For the crust:
- 3 eggs
- 1 cup full-fat canned coconut milk
- 1/2 cup of coconut flour
- 2 tsp of garlic powder
- 1 tsp onion powder
- 1 tsp Italian seasoning
- 1/2 tsp baking soda
For the breakfast pizza:
- 3 strips bacon
- 1/4 cup scallions, chopped
- 1-2 tomatoes, sliced thin
- 2 cups spinach
- 4 eggs
- 1 tbsp fresh parsley, chopped
Preheat the oven to 375 degrees F. To form the pizza dough, lightly beat the eggs and coconut milk in a bowl. Add in the coconut flour, baking soda, and seasonings and mix into a smooth batter.
Spread the batter onto a baking sheet lined with parchment paper, using a spatula to smooth into either a circle or rectangle. Bake for 18-20 minutes or until the top is golden brown. Remove from oven. Carefully flip over.
While the crust is baking, cook the bacon in a skillet over medium heat. Reserving the bacon fat in the pan, set the bacon aside to cool and crumble into pieces. Barely wilt the spinach in the leftover bacon fat.
Add toppings to the baked crust. Start with bacon, tomato, spinach, and scallions. Carefully crack eggs onto the crust. Sprinkle with parsley. Bake for 12-15 minutes more, just until the egg whites have set. Slice and serve warm.
- 3 ripe bananas
- 1 (15 ounce) can chickpeas (garbanzo beans), drained and rinsed
- 1/2 cup melted butter
- 1/2 cup chopped pitted dates
- 1/2 cup almond flour
- 1/4 cup honey
- 4 eggs
- 1 teaspoon baking soda
- 1 teaspoon grated fresh ginger
- 1 teaspoon ground cinnamon
- 1 teaspoon vanilla extract
- 3/4 teaspoon salt
Preheat oven to 350 degrees F (175 degrees C). Grease 1 large loaf pan.
Blend bananas, chickpeas, butter, dates, almond flour, honey, eggs, baking soda, ginger, cinnamon, vanilla extract, and salt together in a blender or food processor until batter is smooth. Pour batter into the prepared loaf pan.
Bake in the preheated oven until golden brown and a knife inserted in the center of the loaf comes out clean, about 1 hour. Cool in pan for 15 minutes before slicing.
1 tablespoon olive oil
1 teaspoon cumin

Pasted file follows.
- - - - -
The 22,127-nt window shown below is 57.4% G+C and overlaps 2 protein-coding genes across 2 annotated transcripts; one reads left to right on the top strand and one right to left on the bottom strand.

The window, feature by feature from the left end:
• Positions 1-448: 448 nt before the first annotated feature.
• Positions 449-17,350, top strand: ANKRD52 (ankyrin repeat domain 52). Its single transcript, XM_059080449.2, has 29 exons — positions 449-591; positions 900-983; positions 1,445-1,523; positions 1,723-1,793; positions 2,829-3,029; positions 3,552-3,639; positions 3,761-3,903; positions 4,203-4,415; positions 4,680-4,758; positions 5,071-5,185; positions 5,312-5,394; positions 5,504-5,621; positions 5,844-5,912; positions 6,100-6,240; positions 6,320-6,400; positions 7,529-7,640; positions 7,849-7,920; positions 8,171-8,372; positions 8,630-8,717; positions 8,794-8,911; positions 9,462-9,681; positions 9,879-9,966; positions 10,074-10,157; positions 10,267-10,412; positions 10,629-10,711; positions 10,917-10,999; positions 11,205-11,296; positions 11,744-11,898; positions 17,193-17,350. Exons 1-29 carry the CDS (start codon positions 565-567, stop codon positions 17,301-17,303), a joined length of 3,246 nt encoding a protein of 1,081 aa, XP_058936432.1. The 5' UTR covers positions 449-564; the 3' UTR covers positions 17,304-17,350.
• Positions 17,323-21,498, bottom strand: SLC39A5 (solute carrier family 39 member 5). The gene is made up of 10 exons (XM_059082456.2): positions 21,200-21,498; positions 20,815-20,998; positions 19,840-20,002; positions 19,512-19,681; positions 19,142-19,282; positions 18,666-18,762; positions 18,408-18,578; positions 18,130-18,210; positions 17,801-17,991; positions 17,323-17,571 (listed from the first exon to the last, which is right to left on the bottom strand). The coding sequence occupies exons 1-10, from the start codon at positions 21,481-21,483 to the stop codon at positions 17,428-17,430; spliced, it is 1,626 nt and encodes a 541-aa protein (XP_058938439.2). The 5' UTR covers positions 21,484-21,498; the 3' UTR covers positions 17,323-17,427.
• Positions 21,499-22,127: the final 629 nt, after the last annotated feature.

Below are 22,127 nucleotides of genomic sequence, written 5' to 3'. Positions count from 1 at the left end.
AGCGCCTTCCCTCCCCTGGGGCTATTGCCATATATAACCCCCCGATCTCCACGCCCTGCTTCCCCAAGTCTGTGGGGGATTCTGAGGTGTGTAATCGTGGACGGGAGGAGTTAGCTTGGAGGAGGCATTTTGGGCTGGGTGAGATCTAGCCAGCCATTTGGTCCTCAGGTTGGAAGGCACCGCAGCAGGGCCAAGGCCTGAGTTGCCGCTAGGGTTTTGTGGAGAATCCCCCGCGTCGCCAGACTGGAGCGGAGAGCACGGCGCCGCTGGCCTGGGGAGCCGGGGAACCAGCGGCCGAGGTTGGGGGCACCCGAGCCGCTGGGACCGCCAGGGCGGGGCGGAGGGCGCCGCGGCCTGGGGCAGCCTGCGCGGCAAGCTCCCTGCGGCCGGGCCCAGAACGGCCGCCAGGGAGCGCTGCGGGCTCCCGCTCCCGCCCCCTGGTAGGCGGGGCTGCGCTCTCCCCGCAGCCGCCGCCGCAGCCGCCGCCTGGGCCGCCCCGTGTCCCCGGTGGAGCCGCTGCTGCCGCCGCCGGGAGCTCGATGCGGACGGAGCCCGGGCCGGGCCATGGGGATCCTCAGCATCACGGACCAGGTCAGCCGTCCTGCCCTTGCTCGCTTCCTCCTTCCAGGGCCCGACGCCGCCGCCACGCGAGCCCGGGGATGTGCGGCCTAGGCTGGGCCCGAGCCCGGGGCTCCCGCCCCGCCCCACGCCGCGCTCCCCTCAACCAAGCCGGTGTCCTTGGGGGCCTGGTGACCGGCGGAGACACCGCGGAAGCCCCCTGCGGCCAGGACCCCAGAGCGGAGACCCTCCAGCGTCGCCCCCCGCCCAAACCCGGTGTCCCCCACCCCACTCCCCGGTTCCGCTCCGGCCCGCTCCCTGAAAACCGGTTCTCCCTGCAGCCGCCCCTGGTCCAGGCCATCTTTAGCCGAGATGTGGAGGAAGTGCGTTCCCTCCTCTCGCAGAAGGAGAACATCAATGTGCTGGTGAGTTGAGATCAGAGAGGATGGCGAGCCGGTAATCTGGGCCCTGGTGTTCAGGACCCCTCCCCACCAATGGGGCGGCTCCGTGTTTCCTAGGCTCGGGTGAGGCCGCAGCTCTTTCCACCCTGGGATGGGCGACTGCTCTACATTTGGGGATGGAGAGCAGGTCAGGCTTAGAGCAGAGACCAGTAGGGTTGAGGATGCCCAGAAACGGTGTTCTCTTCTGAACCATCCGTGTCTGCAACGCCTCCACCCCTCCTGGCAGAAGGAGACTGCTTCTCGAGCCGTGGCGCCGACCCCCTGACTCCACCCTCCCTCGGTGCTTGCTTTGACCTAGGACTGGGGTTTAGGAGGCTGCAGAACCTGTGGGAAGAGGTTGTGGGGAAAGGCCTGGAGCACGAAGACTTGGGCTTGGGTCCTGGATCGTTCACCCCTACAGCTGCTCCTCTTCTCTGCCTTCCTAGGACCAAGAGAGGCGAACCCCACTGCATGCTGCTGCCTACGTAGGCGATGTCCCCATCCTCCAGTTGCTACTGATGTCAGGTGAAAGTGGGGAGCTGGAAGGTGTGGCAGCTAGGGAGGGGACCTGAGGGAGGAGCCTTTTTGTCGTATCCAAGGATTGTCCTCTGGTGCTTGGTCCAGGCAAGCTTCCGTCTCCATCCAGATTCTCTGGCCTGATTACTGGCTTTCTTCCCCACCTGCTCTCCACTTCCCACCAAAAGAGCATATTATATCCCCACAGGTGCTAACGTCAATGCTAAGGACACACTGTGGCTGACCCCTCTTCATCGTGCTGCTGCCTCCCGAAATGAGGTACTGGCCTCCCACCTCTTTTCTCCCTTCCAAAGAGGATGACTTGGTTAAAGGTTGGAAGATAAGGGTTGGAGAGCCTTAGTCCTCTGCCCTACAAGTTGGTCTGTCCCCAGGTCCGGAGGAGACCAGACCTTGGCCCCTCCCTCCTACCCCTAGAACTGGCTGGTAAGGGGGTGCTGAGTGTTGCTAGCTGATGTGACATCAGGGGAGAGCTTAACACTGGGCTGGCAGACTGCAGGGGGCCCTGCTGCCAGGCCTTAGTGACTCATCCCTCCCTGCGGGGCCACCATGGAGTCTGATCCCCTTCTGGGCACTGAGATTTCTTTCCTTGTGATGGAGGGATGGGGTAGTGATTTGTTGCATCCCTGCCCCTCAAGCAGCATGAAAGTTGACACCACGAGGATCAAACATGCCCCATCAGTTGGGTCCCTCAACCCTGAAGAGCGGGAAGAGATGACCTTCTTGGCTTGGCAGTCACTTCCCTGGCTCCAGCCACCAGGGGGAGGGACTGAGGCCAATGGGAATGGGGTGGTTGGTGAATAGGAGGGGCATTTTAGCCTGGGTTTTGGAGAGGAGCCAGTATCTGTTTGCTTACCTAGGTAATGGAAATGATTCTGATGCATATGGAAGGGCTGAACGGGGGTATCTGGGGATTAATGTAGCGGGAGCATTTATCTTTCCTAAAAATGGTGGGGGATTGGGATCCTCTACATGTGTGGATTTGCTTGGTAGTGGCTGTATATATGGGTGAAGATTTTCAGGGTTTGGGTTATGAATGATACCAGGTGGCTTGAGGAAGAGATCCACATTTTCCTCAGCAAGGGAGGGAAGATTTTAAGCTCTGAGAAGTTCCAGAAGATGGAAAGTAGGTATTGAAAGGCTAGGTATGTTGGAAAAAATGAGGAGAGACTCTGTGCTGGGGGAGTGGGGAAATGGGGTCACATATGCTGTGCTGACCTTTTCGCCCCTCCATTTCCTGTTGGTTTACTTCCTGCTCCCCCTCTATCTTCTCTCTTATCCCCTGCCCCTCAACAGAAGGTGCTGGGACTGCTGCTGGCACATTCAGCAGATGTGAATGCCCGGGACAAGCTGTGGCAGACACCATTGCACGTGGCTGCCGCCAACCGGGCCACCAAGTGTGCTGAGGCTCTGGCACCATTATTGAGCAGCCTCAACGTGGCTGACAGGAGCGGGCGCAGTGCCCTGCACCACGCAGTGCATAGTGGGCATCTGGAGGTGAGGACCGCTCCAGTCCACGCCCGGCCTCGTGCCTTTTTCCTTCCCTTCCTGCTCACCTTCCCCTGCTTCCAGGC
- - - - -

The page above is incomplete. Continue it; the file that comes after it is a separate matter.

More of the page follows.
1/2 to 1 teaspoon curry or chili powder or paste, mild or hot, to taste
4-5 cloves fresh garlic, chopped
1 medium sweet onion, diced
3 ears of corn, roasted, kernels removed
1 large sweet potato, peeled, diced
1 14-oz can Muir Glen Organic Fire Roasted Diced Tomatoes with Green Chiles
1 cup seeded, chopped fresh heirloom tomatoes- I used yellow and pink
4 oz. chopped roasted green chiles
1 quart light vegetable broth
1 14-oz can coconut milk
2 rounded cups* cubed organic tofu or cooked chicken pieces
Sea salt and ground pepper, to taste
A quick drizzle of organic raw agave, to taste
3 tablespoons fresh chopped cilantro
Fresh lime juice from 2 juicy limes
Heat the olive oil in a large soup pot over medium heat and stir in the cumin and curry or chili powder; cook for one minute to infuse the oil with spice.
Add the chopped garlic and onion. Stir and cook for five minutes. Add the roasted corn, sweet potato, canned fire roasted tomatoes, fresh tomatoes, green chiles; stir for a minute. Add in the broth.
Cover and bring to a high simmer. Lower the heat and simmer gently, until the sweet potatoes are tender, about twenty minutes or so.
Add the coconut milk and tofu (or cooked chicken). Stir and season with sea salt and ground pepper; and add a drizzle of organic raw agave to taste. Heat through gently- please don’t boil it.
Just before serving, add the chopped cilantro and fresh lime juice. Stir. Taste test. Adjust seasoning. The lime juice brightens the taste and accents the spice. Agave cools the hotness
Coach Gavin McKay
We tend to look outside ourselves for things that will lift our spirits, entertain us, and make us feel good about ourselves and thats okay. This is not an effective long-term strategy however unless what we chose is truly uplifted and bolsters our core being. If what we chose are cheap thrills and short term comforts they will leave us feeling empty and addicted, like we have a void that needs to be filled again. With trial and error we quickly learn the difference and so it’s a daily choice.
True confidence and joy must have strong foundations deep within our minds or they continually crumble. This emotional foundation is a set of beliefs about our personal value and the inclination of the greater world. If we see ourselves as faulty, damaged, less than and the world as a battlefield bent on servings us overwhelming challenges, than our spirit is chronically depressed. If we see ourselves as capable, good, brave and the world as providing us with gifts and workable challenges than our spirit is strong and flexible. While it may seem like a simple thing to change your beliefs it is more of a process, where experiences must back up the new ideas. This is where making choices about the places and people you spend time with becomes critical.